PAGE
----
Four Steps to Reducing Healthcare Costs in Retirement

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For most retirees, healthcare costs will be the biggest expense. It’s not a pleasant prospect, but it is a reality.

A 65-year-old couple who left the workforce in 2017 will spend an average of $275,000 to cover medical expenses through retirement, according to the latest retiree healthcare cost estimate provided by Fidelity Benefits Consulting. That’s a 5.8 percent increase from the estimate of $260,000 in 2016.

We can’t just sweep this under the rug and hope it goes away. Instead, let’s take proactive steps to deal with the challenges. This list is not all-inclusive, but here are four ways to help put yourself in the healthcare driver’s seat.

1. “An apple a day.” We all learned that adage when we were kids. Even if we don’t always express our gratitude, we’re appreciative of our physicians. They are happy to see us when we need care, but also find joy when we “own” the preventative measures suggested.

Stay active, remain social, exercise regularly, eat well and do your best to stay healthy and out of the doctor’s office, other than keeping up with regular, preventive care. It will save you money and increase your sense of well-being.

2.The red pill or the blue pill? Late last year, The Washington Post ran a story entitled, “The Other Big Drug Problem: Older People Taking Too Many Pills.”

Researchers estimate that 25 percent of people aged 65-69 take at least five prescription drugs to treat chronic conditions. It jumps to nearly 46 percent for those between 70 and 79.

Did you know that at least 15 percent of seniors seeking care have suffered an adverse drug event (American Family Physician)? About half of these were believed to be preventable. In some cases, “polypharmacy” has been associated with an increased mortality risk.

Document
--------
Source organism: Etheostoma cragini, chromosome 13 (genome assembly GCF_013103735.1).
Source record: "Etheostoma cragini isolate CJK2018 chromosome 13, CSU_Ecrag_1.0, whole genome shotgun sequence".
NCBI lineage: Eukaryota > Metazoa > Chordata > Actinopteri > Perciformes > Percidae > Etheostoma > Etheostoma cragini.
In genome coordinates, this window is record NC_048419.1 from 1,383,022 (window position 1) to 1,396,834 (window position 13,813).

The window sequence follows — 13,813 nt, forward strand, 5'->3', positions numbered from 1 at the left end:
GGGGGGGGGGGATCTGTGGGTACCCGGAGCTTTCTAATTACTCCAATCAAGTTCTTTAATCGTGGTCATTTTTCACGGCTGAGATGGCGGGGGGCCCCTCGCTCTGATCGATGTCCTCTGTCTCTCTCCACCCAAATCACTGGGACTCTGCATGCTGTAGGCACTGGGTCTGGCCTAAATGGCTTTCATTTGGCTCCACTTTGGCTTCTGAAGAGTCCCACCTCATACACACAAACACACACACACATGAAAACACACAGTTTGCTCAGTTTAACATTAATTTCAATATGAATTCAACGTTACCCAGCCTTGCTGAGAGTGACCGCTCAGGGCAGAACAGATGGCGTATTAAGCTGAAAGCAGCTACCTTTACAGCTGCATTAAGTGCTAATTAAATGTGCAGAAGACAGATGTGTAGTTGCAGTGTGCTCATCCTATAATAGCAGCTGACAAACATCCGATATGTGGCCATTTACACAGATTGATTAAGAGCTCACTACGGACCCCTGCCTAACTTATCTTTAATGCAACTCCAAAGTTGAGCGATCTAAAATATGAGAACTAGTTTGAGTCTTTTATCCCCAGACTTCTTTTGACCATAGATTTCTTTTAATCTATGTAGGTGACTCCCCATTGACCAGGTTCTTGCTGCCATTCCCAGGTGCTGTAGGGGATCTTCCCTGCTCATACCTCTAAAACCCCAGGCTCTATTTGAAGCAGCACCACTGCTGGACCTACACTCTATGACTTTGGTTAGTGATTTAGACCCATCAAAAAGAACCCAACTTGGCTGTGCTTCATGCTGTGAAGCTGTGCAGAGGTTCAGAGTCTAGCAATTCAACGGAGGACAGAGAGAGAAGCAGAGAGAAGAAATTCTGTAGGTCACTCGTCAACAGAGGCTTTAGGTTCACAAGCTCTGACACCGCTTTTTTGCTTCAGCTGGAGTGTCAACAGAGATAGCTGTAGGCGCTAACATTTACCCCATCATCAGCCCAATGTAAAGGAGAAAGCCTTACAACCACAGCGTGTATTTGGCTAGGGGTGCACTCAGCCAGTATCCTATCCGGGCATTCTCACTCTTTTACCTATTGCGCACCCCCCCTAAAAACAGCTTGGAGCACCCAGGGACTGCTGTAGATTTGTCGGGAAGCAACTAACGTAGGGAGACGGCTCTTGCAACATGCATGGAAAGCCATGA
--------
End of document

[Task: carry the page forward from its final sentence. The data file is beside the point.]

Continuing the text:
Let’s be clear: Make no changes before consulting with your healthcare provider. But, in addition to the cost savings, you may reap health benefits by cutting back on all the pills.

3.“Captain’s Log” Supplemental. You know it … we all know it: Medicare doesn’t cover all the incidentals, and won’t cover costs while traveling abroad. While there will always be out-of-pocket expenses, consider a Medicare supplemental plan, sometimes called Medigap. Prices will vary depending on benefits. While there is an outlay of funds to secure the insurance, it can help prevent nasty surprises and can pick up the slack where Medicare Parts A (hospitalization) and B (outpatient and physicians services) end.

Another option is called Medicare Advantage, which allows you to purchase an all-in-one, managed care plan. Medicare Advantage includes Part A and Part B; many costs not covered by Parts A and B; and may also include Part D (prescription drug coverage).

If you’ve enrolled in Medicare Advantage, it’s illegal for anyone to sell you a Medigap policy, according to Medicare, unless you are unenrolling and moving to traditional Medicare. You may want to consult with your doctor, family and friends, as well as your financial advisor.

4.Become a smart shopper. Find the cheapest place to get your prescription drugs and consider generic versions. Some services are now free, including mammograms, prostate screenings and annual physical exams.

Insurance companies negotiate much lower rates with facilities that specialize in specific tests. For example, hospitals and ERs can be much costlier for an MRI than an outpatient MRI center.

Healthcare costs are like taxes: you can’t avoid them. But a smart, informed shopper can reduce the financial burden. That’s money in your pocket, and can lead to a healthier, more enjoyable retirement.

 

Researched and drafted by Charles Sherry and Horsesmouth.

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